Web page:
Personal Self Prevention

How can you protect yourself?

The best way to protect yourself is to not put yourself in a situation where you could be exposed. But in todays world that’s not completely realistic for most people. So lets talk about some things you can do to protect yourself and others.

Washing your hands often during the day is a good step to prevent getting sick. But when exactly should you wash your hands and for how long each wash? Each wash you should be washing your hands for at least 20 seconds. A good way to know if you’ve done a wash long enough is to sing the Happy Birthday song twice. Making sure you’re washing in-between your fingers and the tops of your hands & palms all the way up to your wrists. The best times to wash your hands are as follows recommended by the CDC :

  • After you’ve been in public
  • After sneezing, coughing or blowing your nose
  • Before eating or prepping food
  • Before touching your face
  • After using the bathroom
  • After handling your mask
  • After changing a diaper
  • After taking care of someone who is sick
  • After touching animals or pets

What if you don’t have soap and water available?

The CDC recommends that if there is no soap and water available for you to wash your hands at the times needed you can use a hand sanitizer that is at least 60% alcohol. Be sure to cover all surfaces of your hands and rub them together. DO NOT wipe off excess hand sanitizer, just keep rubbing your hands together until they feel dry. Wiping off excess sanitizer can make it less effective against germs and bacteria.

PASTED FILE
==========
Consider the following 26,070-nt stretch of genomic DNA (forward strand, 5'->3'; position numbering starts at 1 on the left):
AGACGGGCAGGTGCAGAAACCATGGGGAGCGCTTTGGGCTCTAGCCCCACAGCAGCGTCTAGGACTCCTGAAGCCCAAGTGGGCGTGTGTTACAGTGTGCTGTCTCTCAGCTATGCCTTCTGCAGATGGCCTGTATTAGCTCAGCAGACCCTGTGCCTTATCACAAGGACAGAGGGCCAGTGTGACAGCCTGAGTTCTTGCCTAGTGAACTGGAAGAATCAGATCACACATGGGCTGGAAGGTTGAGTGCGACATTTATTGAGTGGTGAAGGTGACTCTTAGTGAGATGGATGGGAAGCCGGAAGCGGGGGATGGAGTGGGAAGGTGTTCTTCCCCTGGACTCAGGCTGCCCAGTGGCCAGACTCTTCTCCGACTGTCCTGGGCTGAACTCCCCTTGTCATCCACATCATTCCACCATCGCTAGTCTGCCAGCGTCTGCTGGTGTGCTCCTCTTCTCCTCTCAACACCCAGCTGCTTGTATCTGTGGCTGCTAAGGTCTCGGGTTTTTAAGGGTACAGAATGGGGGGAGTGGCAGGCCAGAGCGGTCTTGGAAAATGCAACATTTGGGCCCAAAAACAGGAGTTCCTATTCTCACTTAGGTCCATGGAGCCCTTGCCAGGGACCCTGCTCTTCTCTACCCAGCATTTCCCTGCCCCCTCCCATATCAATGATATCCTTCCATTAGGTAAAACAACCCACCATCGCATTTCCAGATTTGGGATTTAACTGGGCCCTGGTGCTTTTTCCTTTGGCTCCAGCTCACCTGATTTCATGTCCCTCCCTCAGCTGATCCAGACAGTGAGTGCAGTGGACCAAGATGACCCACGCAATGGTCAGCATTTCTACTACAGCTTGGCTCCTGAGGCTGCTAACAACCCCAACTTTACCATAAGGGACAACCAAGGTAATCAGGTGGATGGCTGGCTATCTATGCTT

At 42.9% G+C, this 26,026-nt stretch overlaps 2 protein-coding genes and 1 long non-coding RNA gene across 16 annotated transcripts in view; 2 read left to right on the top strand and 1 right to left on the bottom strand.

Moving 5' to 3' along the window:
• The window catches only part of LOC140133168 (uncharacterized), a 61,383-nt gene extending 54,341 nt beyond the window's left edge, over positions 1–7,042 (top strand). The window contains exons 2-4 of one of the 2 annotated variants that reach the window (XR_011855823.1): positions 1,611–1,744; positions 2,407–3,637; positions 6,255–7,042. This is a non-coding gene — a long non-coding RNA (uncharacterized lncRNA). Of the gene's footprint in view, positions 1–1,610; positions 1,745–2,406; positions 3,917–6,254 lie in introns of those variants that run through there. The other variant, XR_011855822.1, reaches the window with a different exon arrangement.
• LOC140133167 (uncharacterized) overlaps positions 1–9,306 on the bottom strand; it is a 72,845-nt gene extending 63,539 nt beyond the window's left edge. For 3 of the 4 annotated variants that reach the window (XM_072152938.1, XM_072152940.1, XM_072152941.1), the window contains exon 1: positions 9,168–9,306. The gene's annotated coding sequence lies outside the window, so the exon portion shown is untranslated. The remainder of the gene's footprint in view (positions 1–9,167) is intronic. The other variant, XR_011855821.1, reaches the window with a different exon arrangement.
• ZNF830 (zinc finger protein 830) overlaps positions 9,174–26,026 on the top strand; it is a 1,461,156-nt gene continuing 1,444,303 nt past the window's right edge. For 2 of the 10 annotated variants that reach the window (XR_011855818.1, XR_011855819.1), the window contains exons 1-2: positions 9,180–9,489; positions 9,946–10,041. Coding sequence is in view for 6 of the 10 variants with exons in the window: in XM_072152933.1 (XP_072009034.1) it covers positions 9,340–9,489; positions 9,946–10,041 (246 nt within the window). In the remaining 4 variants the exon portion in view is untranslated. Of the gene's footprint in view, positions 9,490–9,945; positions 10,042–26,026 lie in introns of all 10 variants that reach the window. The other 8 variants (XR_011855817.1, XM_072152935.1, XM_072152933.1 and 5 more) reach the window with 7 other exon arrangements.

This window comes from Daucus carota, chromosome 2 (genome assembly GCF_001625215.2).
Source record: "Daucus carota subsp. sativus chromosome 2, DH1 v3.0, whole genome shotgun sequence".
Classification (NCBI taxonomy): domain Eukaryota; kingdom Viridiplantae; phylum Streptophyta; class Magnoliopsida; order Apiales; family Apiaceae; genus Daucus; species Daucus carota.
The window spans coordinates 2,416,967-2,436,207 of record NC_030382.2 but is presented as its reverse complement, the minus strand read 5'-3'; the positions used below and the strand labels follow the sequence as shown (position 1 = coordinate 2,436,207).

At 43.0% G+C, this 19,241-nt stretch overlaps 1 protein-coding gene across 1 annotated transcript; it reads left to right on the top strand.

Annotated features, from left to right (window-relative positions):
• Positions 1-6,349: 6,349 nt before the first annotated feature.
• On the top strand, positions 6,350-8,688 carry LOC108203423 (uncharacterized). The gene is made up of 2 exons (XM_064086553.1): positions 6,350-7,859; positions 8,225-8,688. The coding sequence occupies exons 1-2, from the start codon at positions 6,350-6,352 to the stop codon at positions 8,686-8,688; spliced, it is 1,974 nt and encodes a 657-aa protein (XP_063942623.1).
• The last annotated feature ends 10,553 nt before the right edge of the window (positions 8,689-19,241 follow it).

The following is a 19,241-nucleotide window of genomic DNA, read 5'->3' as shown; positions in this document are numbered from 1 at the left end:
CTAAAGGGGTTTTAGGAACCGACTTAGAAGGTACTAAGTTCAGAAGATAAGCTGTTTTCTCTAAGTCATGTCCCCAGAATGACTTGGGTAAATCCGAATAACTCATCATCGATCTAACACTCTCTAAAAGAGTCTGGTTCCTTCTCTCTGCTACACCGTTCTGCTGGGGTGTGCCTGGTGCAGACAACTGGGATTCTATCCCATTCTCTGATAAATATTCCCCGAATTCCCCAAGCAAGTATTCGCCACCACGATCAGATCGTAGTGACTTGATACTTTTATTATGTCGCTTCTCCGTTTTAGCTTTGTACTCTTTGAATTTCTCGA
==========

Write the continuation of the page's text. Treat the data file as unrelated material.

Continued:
Avoid being too close to anyone while in public (at least 6 feet apart). Also avoid close contact with anyone who is sick. This includes household members that are sick. Don’t forget people could have the virus but not have symptoms.

Wear a mask when out in public, even if you do not feel sick, you could still have the virus and therefore spread it. Remember masks are used to prevent the spread of COVID-19.

Always cover your mouth and nose while sneezing or coughing. Using a kleenex is the best way to stop droplets from entering the air or even landing on people because you can simply throw it away afterwards. If you don’t have kleenex available coughing or sneezing into your elbow is best. Always wash your hands afterwards.

Lastly, clean and disinfect surfaces daily. The places that should be focused on are common touch areas. These include:

  • Doors and door handles
  • Tables and chairs
  • Light switches
  • Counters
  • Handles
  • Desks
  • Phones
  • Keyboards
  • Toilets and flush handles
  • Sinks, faucets, soap dispensers and paper towel dispensers when not touchless

When cleaning and disinfecting surfaces remember it is most beneficial to first clean a surface, especially when it appears dirty, before disinfecting. Cleaning a surface of debris, dirt or grime first allows the disinfectant to be applied to the entire surface area instead of sitting on top of the dirt and debris. Using soap and water for cleaning is recommended by the CDC. After cleaning surfaces you can than apply your household disinfectant.

Not sure if your household disinfectant is approved for the virus or not sure what products are approved to kill the virus? Click the link below then follow our steps:

https://cfpub.epa.gov/giwiz/disinfectants/index.cfm

  • Once on the EPA page click launch
  • From there click use site to see a list of approved household disinfectants
  • If you are trying to find out if the product you already have is approved you can go to the EPA registration number tab and enter the numbers on the product label
  • There are several other options on this site to help you find products the are approved to kill the virus and some information as well.